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Hinsdale Architectural Resources Survey

  • The survey area is mostly rectangular bounded by Burns Field and Ayres Street on the north, Garfield Street on the east, Maple Street west to Grant Street on the south and then Chicago Avenue west to Madison Street also on the south, and finally Madison Street on the west.

  • The survey area encompasses one of the oldest sections in Hinsdale. It incorporates two subdivisions, Stough's and Ayres' Addition, platted in 1868 and 1869 respectively, and there are homes still standing that date from that early period in the village's history. 

  • The area contains 294 structures on 24 blocks. Of the 294 properties, 98% (288) are single-family houses. 125 or 43% of the 294 properties are considered contributing to the survey area's historic character. Among those, 30 structures are rated architecturally significant. When current new construction is completed 137 (47%) of the structures will be noncontributing either because they are less than fifty years old or are historic homes that have been extensively altered.

  • The survey area contains a fine mix of architectural styles. From the 19th century, the Italianate, vernacular L-Form and Queen Anne styles are represented. The most common 20th century styles in the area include American Four Square, Bungalow, Craftsman, Colonial Revival and Dutch Colonial Revival.

  • There are four prominent architects represented in the survey area: Jenney & Mundie, William Drummond, Philip Duke West and R. Harold Zook. The latter two were Hinsdale residents.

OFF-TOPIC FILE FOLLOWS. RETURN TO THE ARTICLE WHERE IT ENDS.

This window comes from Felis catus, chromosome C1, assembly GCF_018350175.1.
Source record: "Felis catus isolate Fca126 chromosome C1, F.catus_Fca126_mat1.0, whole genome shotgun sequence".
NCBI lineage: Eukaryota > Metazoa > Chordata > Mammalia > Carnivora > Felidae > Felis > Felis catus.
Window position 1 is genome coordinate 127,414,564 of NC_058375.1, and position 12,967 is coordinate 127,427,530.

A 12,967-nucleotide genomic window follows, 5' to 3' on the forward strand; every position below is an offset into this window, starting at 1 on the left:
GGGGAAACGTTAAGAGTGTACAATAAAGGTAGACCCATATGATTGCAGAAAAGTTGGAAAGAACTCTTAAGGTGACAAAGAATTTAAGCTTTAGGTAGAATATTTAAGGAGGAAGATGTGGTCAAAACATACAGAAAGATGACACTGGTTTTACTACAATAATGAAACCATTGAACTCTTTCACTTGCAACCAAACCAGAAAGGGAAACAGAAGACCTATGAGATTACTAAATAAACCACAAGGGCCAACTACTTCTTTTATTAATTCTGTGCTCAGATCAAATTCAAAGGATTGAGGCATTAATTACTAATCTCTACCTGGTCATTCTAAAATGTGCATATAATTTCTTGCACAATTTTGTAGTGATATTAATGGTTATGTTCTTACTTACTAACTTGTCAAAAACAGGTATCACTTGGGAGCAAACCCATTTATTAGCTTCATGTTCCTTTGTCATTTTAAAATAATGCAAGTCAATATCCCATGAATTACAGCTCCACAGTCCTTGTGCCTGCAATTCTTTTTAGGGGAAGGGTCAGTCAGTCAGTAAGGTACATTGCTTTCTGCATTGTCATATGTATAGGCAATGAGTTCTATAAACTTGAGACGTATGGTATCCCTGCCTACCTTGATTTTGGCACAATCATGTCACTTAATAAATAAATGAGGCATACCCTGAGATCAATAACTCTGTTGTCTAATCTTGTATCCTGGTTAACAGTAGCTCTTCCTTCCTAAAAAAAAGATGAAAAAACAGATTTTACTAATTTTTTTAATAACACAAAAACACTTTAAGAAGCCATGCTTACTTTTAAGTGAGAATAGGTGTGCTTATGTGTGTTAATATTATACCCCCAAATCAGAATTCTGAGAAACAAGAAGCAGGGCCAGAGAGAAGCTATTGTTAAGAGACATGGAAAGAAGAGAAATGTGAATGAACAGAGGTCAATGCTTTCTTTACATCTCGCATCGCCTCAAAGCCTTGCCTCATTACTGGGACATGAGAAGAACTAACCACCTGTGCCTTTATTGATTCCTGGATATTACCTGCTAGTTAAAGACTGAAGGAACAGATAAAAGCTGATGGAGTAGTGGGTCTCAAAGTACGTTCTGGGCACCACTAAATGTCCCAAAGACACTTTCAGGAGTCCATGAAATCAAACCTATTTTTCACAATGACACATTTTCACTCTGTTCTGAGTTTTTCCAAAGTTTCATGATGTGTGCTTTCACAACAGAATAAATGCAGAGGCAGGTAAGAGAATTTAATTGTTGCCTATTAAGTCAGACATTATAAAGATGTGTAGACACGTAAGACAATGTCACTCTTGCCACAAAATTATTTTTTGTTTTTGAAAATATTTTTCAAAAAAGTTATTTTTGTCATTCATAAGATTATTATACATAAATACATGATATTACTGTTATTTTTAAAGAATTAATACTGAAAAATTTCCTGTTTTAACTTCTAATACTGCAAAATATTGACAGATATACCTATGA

• The Burns Field Warming Shelter at 320 North Vine Street and the Oliver J. Stough (Spec) House at 319 North Washington Street have already been landmarked by the Village of Hinsdale.
  • The buildings located at 134 North Lincoln (1894), 206 North Washington (1890) and 105 North Grant (1912) may be eligible for listing on the National Register of Historic Places.

  • The survey was conducted between October and December 2004 by Granacki Historic Consultants of Chicago. The purpose of this survey was to identify, document and evaluate historic structures for their architectural significance and to make recommendations for landmark designations. A major portion of the survey was paid for by a state grant awarded to the Village of Hinsdale.
View the entire North Hinsdale Architectural Resource Survey here.